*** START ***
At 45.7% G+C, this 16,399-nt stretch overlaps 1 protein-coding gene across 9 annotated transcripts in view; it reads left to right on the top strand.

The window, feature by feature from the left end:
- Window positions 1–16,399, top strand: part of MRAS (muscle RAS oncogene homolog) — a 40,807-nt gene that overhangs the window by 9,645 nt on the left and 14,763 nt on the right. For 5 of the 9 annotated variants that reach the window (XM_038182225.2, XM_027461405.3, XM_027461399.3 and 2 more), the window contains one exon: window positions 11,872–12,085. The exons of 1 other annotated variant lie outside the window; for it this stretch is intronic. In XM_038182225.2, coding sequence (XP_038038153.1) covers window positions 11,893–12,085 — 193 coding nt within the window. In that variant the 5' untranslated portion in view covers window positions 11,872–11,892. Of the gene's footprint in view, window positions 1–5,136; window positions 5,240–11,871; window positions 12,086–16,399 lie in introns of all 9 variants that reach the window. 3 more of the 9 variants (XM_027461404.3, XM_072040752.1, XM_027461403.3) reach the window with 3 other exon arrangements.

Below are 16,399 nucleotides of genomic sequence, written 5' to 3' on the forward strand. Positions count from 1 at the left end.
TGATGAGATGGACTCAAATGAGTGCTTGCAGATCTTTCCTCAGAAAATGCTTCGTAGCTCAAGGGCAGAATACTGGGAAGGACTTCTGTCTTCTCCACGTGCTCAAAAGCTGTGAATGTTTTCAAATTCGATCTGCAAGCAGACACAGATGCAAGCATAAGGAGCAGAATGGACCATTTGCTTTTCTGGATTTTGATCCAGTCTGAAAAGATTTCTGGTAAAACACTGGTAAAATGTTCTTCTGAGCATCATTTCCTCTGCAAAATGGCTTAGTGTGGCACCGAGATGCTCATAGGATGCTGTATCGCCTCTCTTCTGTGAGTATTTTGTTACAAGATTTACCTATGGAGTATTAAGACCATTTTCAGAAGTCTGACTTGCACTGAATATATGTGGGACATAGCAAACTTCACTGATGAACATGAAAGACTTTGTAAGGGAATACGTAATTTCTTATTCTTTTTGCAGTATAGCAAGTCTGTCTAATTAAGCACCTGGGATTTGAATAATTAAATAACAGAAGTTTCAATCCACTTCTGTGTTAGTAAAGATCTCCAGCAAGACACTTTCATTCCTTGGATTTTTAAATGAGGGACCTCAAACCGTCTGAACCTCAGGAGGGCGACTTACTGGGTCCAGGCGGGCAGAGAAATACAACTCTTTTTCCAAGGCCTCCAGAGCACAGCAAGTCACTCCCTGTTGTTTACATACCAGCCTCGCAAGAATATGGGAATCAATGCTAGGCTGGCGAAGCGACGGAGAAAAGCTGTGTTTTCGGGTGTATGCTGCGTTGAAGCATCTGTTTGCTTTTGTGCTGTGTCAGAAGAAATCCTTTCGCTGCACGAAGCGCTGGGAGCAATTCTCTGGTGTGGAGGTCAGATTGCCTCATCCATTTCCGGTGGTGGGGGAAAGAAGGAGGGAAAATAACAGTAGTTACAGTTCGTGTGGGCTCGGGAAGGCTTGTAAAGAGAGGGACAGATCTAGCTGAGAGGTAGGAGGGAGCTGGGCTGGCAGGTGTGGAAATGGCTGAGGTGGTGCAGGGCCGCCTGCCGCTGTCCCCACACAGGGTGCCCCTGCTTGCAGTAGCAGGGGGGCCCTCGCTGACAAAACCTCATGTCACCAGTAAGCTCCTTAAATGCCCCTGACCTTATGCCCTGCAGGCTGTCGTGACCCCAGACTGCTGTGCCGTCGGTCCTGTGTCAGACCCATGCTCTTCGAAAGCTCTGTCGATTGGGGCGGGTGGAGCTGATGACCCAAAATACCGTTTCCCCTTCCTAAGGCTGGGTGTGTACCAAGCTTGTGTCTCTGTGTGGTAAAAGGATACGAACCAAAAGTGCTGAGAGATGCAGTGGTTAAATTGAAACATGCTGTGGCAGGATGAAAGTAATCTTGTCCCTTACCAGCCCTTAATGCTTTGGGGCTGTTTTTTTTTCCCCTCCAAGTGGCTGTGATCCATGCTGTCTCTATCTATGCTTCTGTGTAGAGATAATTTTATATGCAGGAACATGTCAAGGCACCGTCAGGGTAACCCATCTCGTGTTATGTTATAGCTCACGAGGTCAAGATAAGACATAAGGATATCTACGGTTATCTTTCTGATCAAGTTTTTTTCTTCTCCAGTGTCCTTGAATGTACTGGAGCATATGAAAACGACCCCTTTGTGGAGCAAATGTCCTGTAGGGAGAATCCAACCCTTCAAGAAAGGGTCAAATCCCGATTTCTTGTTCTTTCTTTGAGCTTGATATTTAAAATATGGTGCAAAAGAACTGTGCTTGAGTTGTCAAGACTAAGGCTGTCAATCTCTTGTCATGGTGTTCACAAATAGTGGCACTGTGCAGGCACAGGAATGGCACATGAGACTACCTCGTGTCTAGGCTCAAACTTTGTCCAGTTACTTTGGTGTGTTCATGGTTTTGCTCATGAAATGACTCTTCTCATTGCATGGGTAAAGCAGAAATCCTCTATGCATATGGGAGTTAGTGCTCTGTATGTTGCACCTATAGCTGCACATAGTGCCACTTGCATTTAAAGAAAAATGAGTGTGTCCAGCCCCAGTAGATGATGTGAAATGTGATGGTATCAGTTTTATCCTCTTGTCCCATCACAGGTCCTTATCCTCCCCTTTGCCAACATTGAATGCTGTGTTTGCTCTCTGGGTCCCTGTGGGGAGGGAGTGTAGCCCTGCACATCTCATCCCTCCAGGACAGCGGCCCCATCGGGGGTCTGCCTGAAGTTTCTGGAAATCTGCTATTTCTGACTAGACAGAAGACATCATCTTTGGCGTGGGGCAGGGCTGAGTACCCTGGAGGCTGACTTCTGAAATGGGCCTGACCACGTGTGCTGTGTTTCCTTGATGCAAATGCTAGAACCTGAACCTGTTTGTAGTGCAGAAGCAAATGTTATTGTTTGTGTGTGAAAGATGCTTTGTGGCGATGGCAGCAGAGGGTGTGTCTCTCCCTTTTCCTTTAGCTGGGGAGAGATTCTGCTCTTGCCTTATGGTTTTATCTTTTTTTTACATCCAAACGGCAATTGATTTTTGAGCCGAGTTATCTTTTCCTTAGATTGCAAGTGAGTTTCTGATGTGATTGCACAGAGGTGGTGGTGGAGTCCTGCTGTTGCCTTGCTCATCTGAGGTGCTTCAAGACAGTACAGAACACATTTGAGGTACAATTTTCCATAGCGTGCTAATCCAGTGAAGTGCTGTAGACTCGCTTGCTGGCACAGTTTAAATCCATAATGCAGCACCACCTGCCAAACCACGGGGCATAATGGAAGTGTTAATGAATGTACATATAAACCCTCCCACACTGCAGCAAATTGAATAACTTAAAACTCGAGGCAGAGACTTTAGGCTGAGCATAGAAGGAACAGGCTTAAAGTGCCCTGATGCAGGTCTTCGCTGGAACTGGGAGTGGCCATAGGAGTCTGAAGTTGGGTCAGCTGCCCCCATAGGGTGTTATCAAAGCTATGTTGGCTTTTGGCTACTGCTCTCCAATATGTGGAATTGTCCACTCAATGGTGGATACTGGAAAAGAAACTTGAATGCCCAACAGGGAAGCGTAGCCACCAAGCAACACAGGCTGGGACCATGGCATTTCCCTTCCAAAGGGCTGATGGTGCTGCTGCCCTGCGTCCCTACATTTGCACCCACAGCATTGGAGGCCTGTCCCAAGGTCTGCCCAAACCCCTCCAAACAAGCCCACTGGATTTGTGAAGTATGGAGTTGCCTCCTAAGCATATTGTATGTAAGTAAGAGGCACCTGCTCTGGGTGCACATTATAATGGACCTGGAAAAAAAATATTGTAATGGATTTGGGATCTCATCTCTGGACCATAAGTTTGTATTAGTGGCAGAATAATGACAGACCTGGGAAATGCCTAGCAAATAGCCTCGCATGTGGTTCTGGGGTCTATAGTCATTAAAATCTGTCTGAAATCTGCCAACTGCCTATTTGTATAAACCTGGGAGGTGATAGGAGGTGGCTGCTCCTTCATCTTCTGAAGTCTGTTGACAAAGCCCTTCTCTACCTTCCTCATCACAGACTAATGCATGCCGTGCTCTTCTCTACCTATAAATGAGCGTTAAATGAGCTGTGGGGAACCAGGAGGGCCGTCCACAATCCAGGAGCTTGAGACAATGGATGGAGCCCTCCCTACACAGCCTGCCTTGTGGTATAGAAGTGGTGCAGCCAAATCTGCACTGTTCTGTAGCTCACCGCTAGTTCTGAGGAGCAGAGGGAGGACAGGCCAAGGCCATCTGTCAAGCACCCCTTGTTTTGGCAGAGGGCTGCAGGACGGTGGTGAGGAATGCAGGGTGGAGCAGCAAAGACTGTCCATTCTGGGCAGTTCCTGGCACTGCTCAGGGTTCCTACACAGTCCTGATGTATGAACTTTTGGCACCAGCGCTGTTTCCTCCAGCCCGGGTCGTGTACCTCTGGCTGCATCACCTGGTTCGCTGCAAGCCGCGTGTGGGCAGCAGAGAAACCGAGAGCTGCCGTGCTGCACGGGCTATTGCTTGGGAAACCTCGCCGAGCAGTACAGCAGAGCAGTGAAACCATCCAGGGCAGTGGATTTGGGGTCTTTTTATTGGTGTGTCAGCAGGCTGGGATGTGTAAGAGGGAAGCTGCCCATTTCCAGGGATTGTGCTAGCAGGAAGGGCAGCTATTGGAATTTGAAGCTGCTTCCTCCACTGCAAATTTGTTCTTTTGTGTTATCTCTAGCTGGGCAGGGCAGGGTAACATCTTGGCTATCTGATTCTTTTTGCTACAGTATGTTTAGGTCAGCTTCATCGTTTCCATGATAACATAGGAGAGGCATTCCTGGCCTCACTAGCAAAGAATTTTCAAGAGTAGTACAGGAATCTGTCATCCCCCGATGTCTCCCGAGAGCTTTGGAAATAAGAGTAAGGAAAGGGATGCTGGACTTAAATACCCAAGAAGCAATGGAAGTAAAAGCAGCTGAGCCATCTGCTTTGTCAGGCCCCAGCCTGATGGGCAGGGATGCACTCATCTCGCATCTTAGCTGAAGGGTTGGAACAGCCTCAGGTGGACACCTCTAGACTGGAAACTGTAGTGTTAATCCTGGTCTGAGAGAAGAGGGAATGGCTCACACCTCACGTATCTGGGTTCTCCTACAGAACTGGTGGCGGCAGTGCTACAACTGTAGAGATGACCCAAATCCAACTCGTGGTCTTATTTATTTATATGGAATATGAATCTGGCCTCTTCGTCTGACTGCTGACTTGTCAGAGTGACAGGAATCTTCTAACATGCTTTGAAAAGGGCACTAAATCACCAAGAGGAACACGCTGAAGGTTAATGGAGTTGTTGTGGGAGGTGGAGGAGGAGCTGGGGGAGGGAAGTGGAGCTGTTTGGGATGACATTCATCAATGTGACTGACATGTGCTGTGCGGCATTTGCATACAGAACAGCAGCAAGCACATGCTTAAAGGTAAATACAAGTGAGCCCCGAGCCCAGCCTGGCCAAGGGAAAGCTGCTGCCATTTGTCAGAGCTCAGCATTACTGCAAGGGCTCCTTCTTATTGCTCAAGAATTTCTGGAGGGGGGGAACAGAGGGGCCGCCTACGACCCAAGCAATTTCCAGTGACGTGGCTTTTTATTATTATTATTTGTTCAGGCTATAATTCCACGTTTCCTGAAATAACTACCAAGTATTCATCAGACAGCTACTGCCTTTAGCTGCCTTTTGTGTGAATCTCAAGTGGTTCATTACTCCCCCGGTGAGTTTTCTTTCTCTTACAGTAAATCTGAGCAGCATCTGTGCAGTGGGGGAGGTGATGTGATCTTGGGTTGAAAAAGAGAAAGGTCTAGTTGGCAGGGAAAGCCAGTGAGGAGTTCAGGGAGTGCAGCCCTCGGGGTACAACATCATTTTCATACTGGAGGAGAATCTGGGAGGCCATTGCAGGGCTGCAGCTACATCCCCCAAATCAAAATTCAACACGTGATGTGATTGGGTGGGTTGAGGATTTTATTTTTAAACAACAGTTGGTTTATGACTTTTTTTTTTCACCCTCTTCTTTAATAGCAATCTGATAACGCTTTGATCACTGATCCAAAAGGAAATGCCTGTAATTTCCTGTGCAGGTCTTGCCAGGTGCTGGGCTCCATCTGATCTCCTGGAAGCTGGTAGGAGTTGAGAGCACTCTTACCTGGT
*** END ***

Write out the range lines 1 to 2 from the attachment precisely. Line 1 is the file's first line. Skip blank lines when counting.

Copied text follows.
At 45.7% G+C, this 16,399-nt stretch overlaps 1 protein-coding gene across 9 annotated transcripts in view; it reads left to right on the top strand.

The window, feature by feature from the left end: